A beautiful start to our first full day on the mountain!
Is Real Change Possible?
After a review of the “Grumpy” CAT feedback, participants engaged in a discussion of Eric Klein’s “Is Real Change Possible?” :
This generated a rich small and large group discussion:
Each team then shared their aspirational metaphor poster with a team they were paired with and then discussed commonalities between their posters and how they connect back to the Klein article and their “whys”.
Building Communities that Work
We must recognize people not only for the gifts they bring, but also for their wild minds.
Deborah then spoke about “Building Communities that Work,” 3CSN’s framework for professional learning, but also good pedagogy– a framework that can be used richly in practice. She shared the “spirit animal” for this year’s BSILI, Lilo & Stitch and stressed the importance of recognizing what each member of a community brings and connected it to our institutions. She expressed, “We must recognize people not only for the gifts they bring, but also for their wild minds.”
Despite the different foci of each college’s plan, it became clear that there were questions/concerns in common across all colleges. We distilled these into three inquiry areas:
Traditionally, we spend more time planning and acting than building relationships. However, this means that efforts are not often maintained in the long run. Through Appreciative Inquiry (AI) it becomes clear that building relationships is fundamental to long-term change, and we should be spending most of our time on relationships. This then helps effect transformational change, making planning and action take less time and effort.
After discussing appreciative inquiry, teams synthesized the information by connecting AI to initiatives and inquiry areas.
Inquiry Question Deeper Dive Breakout Groups
Participants selected one of the three inquiry areas for this deeper dive breakout group activity. The groups did some great work:
Weaving Core Events into Our Inquiry
Participants were introduced to, and began making connections between, 3CSN’s Core Events and their college goals/addressing inquiry areas as well as considering, as teams, the connections between the readings and work in the breakout groups and the immediate and potential value (Wenger) of the core events.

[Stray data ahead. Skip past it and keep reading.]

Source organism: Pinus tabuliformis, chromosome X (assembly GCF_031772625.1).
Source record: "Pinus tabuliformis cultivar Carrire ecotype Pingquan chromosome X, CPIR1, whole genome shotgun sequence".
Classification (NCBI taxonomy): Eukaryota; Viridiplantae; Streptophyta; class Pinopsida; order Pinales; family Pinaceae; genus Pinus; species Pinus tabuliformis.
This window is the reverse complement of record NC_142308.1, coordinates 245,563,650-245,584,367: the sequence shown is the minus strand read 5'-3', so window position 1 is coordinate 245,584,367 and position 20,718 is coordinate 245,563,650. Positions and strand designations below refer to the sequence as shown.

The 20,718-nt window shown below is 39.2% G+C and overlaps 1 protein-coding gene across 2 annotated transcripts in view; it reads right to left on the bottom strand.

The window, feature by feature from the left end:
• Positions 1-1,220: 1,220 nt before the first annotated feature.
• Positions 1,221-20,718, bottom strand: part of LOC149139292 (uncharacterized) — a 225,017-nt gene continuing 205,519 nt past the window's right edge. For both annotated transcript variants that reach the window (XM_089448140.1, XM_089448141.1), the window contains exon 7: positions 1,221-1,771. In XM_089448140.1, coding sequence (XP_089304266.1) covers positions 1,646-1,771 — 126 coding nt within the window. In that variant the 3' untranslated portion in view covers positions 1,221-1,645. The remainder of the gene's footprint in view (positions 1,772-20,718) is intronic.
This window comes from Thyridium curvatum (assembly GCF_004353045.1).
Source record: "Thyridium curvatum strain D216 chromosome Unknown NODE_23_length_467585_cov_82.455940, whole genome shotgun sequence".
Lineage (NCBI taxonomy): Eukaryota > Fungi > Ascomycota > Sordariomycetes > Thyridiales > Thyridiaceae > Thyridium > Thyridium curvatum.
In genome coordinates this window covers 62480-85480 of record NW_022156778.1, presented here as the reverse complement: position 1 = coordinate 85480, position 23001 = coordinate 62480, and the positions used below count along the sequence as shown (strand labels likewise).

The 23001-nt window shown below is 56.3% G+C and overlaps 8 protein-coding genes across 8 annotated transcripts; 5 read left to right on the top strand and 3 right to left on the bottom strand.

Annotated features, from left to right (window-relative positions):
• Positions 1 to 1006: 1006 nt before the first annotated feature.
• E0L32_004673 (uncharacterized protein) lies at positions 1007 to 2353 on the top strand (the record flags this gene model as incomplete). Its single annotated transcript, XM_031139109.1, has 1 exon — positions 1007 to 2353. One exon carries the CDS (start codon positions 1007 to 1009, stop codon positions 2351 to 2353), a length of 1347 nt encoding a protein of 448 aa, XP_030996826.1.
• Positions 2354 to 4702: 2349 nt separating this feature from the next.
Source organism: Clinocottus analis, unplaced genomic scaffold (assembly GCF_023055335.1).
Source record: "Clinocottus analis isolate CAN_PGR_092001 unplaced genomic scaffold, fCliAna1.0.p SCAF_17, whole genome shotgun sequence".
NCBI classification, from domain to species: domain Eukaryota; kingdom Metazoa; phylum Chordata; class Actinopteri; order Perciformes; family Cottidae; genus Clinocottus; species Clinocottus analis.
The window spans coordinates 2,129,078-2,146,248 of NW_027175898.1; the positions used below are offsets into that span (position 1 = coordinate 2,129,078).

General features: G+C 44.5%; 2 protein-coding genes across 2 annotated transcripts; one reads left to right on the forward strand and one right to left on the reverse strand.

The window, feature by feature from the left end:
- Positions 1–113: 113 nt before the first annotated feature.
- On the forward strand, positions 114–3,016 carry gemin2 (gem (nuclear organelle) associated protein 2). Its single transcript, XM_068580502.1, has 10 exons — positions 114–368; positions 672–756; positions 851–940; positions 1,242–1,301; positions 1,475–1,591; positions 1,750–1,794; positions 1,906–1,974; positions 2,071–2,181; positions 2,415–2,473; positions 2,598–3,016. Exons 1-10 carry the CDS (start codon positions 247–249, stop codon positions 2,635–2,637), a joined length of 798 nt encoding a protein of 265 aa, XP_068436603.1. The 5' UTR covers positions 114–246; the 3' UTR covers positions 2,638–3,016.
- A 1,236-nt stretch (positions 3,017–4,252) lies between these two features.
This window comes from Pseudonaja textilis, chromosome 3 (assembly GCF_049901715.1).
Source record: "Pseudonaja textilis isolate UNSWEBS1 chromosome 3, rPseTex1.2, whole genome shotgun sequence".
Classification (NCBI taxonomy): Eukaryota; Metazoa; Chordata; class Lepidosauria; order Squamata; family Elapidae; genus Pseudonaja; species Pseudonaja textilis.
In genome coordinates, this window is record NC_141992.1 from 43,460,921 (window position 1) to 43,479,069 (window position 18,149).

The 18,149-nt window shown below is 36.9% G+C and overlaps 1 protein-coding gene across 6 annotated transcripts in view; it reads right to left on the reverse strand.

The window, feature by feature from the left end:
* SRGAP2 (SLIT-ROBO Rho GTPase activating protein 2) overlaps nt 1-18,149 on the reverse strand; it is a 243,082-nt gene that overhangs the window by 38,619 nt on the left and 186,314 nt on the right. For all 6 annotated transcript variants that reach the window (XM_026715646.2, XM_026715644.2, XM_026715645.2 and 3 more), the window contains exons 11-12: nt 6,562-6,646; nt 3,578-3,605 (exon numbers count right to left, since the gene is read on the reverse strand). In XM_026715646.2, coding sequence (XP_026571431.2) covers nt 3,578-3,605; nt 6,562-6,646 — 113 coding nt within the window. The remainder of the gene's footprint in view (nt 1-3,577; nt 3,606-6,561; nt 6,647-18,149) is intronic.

Wenger, Trayner, and de Laat – Communities and Networks
Central to our (the) idea of transformational change is the concept of communities of practice. Communities of practice are comprised of two important factors:
The participation part is our work–the most important work–toward the change of institutions. As Wenger et al note, this is through the work of communities and networks:
Through the work toward your success initiative, it is necessary to engage these areas for deep learning. To account for and measure the effect of this participatory work, Wenger et al note that networks and communities have stories that record their interactions:
As human experiences that evolve over time, communities and networks have stories – how they started, what has happened since, what participants are trying to achieve. It is in the context of these narratives that one can appreciate what learning is taking place (or not) and what value is created (or not).
These narratives are comprised of two pieces: the ground narrative and the aspirational narrative. It is the “the tension between these two narratives creates a space for learning and for deciding what is worth learning” (17).
Another common thread that developed today was the dangers of community and networks. As Wenger, Trayner, and de Laat put it:
The danger of community is that it can become hostage to its history, its established ways of doing things, and the attendant identification with the group. When that happens, communities can become closed and inward-focused; boundaries stiff and impermeable; and past successes a blinder to new possibilities.
The danger of network is noise and diffusion. Connectivity as a learning resource has its price. Expanding connectivity increases the chance of useful access, but it also increases the level of “noise.” And while networking does not require a commitment to a communal domain, it does require maintenance of connections and the ability to distinguish between significance and noise. At the collective level, the strength of networks in enabling serendipity and emergent behaviors has a flipside: the absence of collective intention and identity makes it more difficult to steward a domain systematically. When connections remain largely local important insights can remain hidden because there is no intention to recognize and negotiate their importance through the mobilization of a committed group.
Teams shared golden lines from the Wenger reading and connected it to the activities in BSILI:
This was followed by a discussion of communities and networks:
Discussion then moved to a specific discussion of change narratives:
Spotlight – Mission College Change Narrative
Mission college BSILI alumni share their change narrative:
Who and What Mapping
After learning and hearing about change narratives, teams were ready to do some who and what mapping:
Change Narrative Working Session
Many were so engaged that they continued working hard into the evening on their posters. Here’s a sneak peek– stay tuned to see the final product!
- With your campus teammates, create a “Change Narrative” poster that articulates:
1.What do you want to change?
2.What professional learning is needed to support your efforts to make this change?
3.Why is this professional learning critical for that change?
- Read “Planning for Program Design and Assessment Using Value Creation Frameworks” article